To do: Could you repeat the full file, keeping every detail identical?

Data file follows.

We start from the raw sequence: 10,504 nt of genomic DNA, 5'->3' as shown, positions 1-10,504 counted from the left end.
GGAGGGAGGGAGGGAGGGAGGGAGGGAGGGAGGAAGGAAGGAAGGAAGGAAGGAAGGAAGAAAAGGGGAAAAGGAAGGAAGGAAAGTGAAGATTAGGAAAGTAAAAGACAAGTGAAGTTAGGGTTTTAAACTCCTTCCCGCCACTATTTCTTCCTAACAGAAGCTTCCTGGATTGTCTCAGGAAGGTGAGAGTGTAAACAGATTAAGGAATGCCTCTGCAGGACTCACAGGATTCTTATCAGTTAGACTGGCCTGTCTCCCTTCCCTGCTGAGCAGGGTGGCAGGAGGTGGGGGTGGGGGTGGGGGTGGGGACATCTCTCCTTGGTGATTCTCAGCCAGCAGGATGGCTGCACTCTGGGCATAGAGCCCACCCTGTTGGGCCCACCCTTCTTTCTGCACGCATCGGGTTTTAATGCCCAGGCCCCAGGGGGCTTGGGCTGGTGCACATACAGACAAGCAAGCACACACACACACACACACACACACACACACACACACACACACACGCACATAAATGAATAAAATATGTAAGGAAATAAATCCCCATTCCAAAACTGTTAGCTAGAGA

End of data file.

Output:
We start from the raw sequence: 10,504 nt of genomic DNA, 5'->3' as shown, positions 1-10,504 counted from the left end.
GGAGGGAGGGAGGGAGGGAGGGAGGGAGGGAGGAAGGAAGGAAGGAAGGAAGGAAGGAAGAAAAGGGGAAAAGGAAGGAAGGAAAGTGAAGATTAGGAAAGTAAAAGACAAGTGAAGTTAGGGTTTTAAACTCCTTCCCGCCACTATTTCTTCCTAACAGAAGCTTCCTGGATTGTCTCAGGAAGGTGAGAGTGTAAACAGATTAAGGAATGCCTCTGCAGGACTCACAGGATTCTTATCAGTTAGACTGGCCTGTCTCCCTTCCCTGCTGAGCAGGGTGGCAGGAGGTGGGGGTGGGGGTGGGGGTGGGGACATCTCTCCTTGGTGATTCTCAGCCAGCAGGATGGCTGCACTCTGGGCATAGAGCCCACCCTGTTGGGCCCACCCTTCTTTCTGCACGCATCGGGTTTTAATGCCCAGGCCCCAGGGGGCTTGGGCTGGTGCACATACAGACAAGCAAGCACACACACACACACACACACACACACACACACACACACACACACGCACATAAATGAATAAAATATGTAAGGAAATAAATCCCCATTCCAAAACTGTTAGCTAGAGA